Lesson Plan : Interactive Body Parts

Teacher Name:
 Maria Alfonso
Grade:
 Grade 1
Subject:
 Language Arts

Topic:
 This lesson is an interactive way to introduce body parts to first graders. After students are introduced to new vocabulary, they work in pairs to construct and label twenty body parts on a life-size outline of their bodies.
Content:
 Hair Nose Forehead Ears Eyes Cheeks Mouth Teeth Chin Shoulders Arms Hands Fingers Chest Stomach Hips Legs Feet Toes Elbows
Goals:
 1.Knowledge: Will be able to name and locate body parts that were taught in the lesson. 2.Comprehension: Will give an example of what each body part is for and describe how he wears shoes to protect feet and helmet to protect head. 3.Application: Child should be able to role play simple things like drinking from a cup or brushing teeth. Also should be able to show how he physically traced his partners outline. 4.Analysis: Should identify that the outside of the body on the left and right are symmetrical to each other. 5.Synthesis: Child should come up with his very own unique alien and describe how it uses its’ body parts. 6.Evaluation: Should try to express how he feels if he were to be missing an arm or leg and will also share how they would use helmets, knee pads and other equipment to take care of the body while playing sports.
Materials:
 Sheets of paper, precut 4 1/2ft (one per student) Markers and crayons Copy of Body Parts vocabulary (one per pair) Song, "Hokey Pokey", Silver, Burdett & Ginn Inc., 1989 or book "Me and My Amazing Body" by Joan Sweeney Chart paper Scissors Colored yarn (for hair) Glue Outline of a body, sample (to be used by the teacher) Checklist with assessment You should have the papers precut to 4 1/2ft in height for students to lay out on floor and be able to trace each other on the paper. A sample should be displayed so students can see the outcome of the outline and be able to identify each body part.
Introduction:
 This lesson should be started by using the song "Hokey Pokey" and letting the students demonstrate what body parts they already know or you may want to read "Me and My Amazing Body". Either way you choose to begin the lesson is very much fun and will motivate the students to learn and explore different body parts and their functions.
Development:
 Play the “Hokey Pokey” song. Demonstrate motions to the song and ask children to participate. Ask students to name the body parts they heard in the song. List student responses on a vocabulary chart titled Body Parts. Introduce the outline of the body (your sample). Tell the children that this is an outline of a body without the parts. Ask the students to help you label the outline with the body parts from the song. Ask students to tell you what body parts are still missing on the body outline. As students generate missing body parts, write the word on the Body Parts vocabulary chart and then on the body outline.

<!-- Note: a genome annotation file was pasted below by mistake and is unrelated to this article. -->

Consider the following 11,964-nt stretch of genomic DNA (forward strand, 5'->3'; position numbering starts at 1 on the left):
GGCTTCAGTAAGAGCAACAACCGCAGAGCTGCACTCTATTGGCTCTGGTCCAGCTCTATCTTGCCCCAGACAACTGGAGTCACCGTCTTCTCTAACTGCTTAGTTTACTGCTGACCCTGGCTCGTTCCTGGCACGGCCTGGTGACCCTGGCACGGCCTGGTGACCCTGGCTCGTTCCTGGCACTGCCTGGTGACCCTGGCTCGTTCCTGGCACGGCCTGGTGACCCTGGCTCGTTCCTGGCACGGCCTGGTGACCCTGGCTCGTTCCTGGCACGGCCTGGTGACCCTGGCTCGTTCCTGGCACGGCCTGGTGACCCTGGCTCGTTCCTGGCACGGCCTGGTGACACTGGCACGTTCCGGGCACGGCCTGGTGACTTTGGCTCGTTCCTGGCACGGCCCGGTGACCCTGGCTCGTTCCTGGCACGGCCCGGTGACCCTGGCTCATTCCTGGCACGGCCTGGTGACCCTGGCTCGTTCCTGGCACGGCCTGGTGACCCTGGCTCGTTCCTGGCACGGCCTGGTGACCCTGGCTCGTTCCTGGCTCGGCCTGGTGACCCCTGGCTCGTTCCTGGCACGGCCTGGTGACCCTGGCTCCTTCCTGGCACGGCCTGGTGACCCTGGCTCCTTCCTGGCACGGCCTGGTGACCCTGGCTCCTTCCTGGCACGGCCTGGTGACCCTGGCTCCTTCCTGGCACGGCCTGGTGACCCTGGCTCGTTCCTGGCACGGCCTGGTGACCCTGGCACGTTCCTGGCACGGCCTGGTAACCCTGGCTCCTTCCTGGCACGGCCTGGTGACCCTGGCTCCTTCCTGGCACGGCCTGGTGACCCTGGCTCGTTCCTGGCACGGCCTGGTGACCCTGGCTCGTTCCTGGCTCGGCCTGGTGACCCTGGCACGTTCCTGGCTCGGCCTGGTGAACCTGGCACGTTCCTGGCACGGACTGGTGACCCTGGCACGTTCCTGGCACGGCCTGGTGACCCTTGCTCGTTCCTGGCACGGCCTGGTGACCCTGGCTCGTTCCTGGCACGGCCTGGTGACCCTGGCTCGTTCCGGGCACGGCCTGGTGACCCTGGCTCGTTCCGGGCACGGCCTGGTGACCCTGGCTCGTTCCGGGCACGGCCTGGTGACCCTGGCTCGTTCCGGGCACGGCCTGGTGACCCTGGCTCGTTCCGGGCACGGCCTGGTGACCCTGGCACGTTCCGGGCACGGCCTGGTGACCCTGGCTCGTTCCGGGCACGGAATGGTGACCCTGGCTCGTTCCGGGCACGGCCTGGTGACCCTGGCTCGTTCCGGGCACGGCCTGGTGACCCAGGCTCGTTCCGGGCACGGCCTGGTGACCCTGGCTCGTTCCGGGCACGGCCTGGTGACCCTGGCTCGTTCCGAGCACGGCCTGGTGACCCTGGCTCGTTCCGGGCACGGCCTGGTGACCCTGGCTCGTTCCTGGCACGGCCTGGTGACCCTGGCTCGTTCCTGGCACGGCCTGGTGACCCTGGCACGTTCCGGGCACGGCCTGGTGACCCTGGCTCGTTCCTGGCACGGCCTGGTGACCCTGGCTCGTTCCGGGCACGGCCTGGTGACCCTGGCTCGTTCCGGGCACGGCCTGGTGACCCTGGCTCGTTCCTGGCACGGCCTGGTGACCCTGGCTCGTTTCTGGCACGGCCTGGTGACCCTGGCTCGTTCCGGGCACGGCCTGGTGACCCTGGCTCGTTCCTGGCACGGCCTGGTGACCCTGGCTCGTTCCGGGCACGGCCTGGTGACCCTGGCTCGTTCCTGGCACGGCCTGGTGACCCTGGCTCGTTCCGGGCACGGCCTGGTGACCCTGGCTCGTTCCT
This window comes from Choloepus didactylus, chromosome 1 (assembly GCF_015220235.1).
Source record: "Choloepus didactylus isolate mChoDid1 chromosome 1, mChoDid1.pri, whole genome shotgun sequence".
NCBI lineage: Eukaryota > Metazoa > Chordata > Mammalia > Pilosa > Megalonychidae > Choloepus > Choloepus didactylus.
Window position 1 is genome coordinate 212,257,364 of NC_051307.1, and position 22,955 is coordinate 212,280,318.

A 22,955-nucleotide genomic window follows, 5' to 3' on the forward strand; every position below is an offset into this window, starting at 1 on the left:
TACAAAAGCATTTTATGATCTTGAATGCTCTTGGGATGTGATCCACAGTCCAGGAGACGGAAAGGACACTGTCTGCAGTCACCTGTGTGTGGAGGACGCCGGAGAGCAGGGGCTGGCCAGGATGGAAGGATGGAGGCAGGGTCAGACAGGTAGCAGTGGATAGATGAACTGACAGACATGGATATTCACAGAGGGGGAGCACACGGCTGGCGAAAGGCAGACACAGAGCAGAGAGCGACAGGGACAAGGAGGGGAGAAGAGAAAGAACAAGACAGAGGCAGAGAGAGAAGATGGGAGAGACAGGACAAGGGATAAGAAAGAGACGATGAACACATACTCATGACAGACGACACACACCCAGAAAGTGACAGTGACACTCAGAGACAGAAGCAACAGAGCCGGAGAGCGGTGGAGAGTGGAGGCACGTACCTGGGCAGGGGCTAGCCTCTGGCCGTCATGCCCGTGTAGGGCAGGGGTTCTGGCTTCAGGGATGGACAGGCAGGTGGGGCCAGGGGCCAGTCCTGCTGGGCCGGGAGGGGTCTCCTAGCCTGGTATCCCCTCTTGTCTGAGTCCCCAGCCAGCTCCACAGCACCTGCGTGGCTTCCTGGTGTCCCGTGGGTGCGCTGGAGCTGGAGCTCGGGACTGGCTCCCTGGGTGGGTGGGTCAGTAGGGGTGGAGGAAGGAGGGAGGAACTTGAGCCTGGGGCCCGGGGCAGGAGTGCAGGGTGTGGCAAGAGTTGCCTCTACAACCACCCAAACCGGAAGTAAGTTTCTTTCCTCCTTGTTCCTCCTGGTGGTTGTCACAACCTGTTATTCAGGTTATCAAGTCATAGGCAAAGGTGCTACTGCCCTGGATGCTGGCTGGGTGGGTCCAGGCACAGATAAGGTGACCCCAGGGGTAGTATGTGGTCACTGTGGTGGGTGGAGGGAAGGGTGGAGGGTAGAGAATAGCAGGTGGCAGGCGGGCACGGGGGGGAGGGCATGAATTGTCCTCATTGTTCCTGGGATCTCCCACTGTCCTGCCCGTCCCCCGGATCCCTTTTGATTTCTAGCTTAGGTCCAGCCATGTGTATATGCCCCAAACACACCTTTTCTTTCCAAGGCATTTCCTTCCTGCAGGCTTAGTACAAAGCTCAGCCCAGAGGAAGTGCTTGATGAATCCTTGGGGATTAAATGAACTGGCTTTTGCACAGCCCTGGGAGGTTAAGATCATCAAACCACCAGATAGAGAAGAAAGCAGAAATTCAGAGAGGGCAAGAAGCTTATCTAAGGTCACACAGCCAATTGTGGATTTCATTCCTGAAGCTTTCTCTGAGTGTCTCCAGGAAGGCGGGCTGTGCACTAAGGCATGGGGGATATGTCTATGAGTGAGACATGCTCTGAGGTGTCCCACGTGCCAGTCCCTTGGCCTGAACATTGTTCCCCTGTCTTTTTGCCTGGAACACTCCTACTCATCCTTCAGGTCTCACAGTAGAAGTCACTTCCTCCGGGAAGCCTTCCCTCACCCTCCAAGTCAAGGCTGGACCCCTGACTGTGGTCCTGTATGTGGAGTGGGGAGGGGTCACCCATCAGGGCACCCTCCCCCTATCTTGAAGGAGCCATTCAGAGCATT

Practice:
 Place children in groups of two. Inform students that they are going to make their own life-size body outline with 20 body parts drawn and labeled. Pass out a large sheet of paper approximately 4 1/2 ft per child. Ask each child to lie down on the paper while his/her partner traces the outline of his/her body. Each child cuts out the outline of his/her body. The students must work individually after the tracing is complete.
Accommodations:
 For any children who are behind in reading or ESL, a partner may help them with any necessary reading. It is best that a regular student or gifted student is paired with an ESE or ESL student. This promotes learning for the ESE or ESL child while the other student improves his social skills and moral development. Modification of the assessment checklist can be done for ESE students and an extra credit vocabulary list can be added for gifted children, which the other students can try as well.
Checking For Understanding:
 Display each outline for each child to observe. Ask students to write a journal entry about a body part that they have two of. Ask them to write an example of what each body part is used for and to describe some of the things they do to take care of their body. While students are writing in their journals, the teacher conferences with other students as a shaping assessment and gives corrective and positive feedback.
Closure:
  You can expand this lesson with the book "Me and My Amazing Body", and have the children write in a journal what are the different functions of the body parts described in the story.
Evaluation:
 Use the labeled outline of each child's body to assess the student's ability to name the parts of the body. The checklist includes criteria ranging from excellent to unsatisfactory. Checklist ____Excellent - All 20 body parts drawn and labeled correctly. ____Satisfactory - 15-19 body parts drawn and labeled correctly. ____Nice - 10-14 body parts drawn and labeled correctly. ____Unsatisfactory - 9 or less body parts drawn and labeled correctly.

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